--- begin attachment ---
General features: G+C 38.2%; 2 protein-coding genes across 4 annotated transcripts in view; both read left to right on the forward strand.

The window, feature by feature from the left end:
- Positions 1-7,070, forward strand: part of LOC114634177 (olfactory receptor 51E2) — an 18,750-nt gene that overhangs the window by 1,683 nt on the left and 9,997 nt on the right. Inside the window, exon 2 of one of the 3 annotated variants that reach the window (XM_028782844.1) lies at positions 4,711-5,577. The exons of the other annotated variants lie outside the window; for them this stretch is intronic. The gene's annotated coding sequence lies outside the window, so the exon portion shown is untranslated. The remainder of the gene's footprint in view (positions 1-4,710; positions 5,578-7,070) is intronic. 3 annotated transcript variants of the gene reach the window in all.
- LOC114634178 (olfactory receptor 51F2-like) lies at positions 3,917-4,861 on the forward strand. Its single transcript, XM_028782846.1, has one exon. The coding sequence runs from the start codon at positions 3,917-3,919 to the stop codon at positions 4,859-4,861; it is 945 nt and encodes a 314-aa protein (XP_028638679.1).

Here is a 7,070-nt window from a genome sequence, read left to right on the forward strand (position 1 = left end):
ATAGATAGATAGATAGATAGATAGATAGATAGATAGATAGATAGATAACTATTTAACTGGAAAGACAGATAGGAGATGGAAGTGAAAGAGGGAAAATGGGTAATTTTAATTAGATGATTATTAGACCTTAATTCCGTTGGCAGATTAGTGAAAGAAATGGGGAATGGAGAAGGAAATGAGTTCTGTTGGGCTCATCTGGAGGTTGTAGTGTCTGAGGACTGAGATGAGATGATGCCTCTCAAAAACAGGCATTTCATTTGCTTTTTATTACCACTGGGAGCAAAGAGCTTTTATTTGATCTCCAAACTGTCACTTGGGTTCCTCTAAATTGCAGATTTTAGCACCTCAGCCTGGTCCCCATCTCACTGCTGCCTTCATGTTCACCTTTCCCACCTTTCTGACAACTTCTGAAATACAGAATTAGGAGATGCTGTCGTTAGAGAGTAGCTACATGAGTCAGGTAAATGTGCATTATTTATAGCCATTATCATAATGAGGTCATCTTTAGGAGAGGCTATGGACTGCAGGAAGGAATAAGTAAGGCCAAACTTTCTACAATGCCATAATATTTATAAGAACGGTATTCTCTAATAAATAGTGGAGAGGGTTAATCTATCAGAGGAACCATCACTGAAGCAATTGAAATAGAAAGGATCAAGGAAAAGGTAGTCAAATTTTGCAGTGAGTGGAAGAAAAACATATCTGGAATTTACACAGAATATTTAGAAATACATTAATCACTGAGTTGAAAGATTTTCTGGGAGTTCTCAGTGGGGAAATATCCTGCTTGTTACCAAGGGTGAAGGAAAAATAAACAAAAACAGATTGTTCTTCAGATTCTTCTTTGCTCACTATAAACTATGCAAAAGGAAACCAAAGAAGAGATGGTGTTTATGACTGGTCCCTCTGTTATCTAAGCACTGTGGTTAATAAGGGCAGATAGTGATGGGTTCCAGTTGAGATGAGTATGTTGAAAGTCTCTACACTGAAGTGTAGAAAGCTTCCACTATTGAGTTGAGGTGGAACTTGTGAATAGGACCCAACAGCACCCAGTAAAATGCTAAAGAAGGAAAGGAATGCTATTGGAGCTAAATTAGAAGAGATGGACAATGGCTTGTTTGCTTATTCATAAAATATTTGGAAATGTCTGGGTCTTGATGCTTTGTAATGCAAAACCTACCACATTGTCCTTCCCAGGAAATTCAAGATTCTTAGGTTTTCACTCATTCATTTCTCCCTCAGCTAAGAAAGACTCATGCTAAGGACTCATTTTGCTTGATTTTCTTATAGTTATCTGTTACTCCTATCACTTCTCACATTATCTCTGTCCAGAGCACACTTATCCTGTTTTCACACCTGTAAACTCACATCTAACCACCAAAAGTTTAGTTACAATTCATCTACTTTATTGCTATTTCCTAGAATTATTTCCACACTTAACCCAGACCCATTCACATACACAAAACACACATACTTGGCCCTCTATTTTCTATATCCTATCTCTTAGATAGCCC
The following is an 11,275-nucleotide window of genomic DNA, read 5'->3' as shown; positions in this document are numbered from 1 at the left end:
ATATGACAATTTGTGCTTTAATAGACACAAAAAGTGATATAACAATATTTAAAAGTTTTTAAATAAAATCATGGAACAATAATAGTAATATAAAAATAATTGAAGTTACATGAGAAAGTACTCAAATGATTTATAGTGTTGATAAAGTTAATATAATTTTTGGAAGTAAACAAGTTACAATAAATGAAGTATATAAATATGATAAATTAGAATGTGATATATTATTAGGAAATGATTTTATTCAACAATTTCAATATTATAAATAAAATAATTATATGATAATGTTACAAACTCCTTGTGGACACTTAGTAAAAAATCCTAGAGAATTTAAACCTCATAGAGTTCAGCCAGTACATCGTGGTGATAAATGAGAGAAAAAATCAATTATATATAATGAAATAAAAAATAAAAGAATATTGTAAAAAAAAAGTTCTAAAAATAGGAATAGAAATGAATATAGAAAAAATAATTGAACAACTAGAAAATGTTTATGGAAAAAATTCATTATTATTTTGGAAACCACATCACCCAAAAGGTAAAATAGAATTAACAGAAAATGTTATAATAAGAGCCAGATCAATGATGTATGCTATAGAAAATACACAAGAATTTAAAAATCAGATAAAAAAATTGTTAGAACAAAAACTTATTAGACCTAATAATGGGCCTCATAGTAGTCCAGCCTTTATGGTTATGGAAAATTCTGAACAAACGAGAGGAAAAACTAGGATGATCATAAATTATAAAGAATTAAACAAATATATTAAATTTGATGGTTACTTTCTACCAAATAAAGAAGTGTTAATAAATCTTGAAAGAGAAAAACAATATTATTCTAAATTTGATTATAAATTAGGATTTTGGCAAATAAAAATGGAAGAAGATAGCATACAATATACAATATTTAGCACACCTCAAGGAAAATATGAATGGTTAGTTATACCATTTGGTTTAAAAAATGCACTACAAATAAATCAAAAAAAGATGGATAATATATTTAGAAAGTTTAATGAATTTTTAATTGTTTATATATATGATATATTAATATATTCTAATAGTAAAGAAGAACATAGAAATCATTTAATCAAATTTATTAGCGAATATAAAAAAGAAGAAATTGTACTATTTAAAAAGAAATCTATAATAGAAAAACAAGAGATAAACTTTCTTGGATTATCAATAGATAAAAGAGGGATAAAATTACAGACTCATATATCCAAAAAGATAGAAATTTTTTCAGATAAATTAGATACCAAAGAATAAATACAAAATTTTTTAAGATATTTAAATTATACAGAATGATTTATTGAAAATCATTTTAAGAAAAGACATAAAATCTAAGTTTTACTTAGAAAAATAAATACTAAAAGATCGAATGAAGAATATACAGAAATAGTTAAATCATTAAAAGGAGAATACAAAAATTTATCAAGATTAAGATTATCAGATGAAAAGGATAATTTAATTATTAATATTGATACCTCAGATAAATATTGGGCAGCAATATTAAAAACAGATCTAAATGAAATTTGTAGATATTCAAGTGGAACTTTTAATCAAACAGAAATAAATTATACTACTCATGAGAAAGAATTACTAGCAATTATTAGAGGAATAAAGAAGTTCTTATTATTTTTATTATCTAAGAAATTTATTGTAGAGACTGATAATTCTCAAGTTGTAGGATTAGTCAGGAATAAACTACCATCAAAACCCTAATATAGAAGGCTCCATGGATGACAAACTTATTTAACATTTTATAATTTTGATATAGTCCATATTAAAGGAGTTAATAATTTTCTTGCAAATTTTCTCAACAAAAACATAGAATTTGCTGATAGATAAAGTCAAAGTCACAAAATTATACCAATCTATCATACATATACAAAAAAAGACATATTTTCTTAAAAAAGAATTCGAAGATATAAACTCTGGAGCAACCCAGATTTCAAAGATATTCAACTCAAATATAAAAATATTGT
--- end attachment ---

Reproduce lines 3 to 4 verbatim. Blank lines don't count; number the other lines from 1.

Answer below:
- Positions 1-7,070, forward strand: part of LOC114634177 (olfactory receptor 51E2) — an 18,750-nt gene that overhangs the window by 1,683 nt on the left and 9,997 nt on the right. Inside the window, exon 2 of one of the 3 annotated variants that reach the window (XM_028782844.1) lies at positions 4,711-5,577. The exons of the other annotated variants lie outside the window; for them this stretch is intronic. The gene's annotated coding sequence lies outside the window, so the exon portion shown is untranslated. The remainder of the gene's footprint in view (positions 1-4,710; positions 5,578-7,070) is intronic. 3 annotated transcript variants of the gene reach the window in all.
- LOC114634178 (olfactory receptor 51F2-like) lies at positions 3,917-4,861 on the forward strand. Its single transcript, XM_028782846.1, has one exon. The coding sequence runs from the start codon at positions 3,917-3,919 to the stop codon at positions 4,859-4,861; it is 945 nt and encodes a 314-aa protein (XP_028638679.1).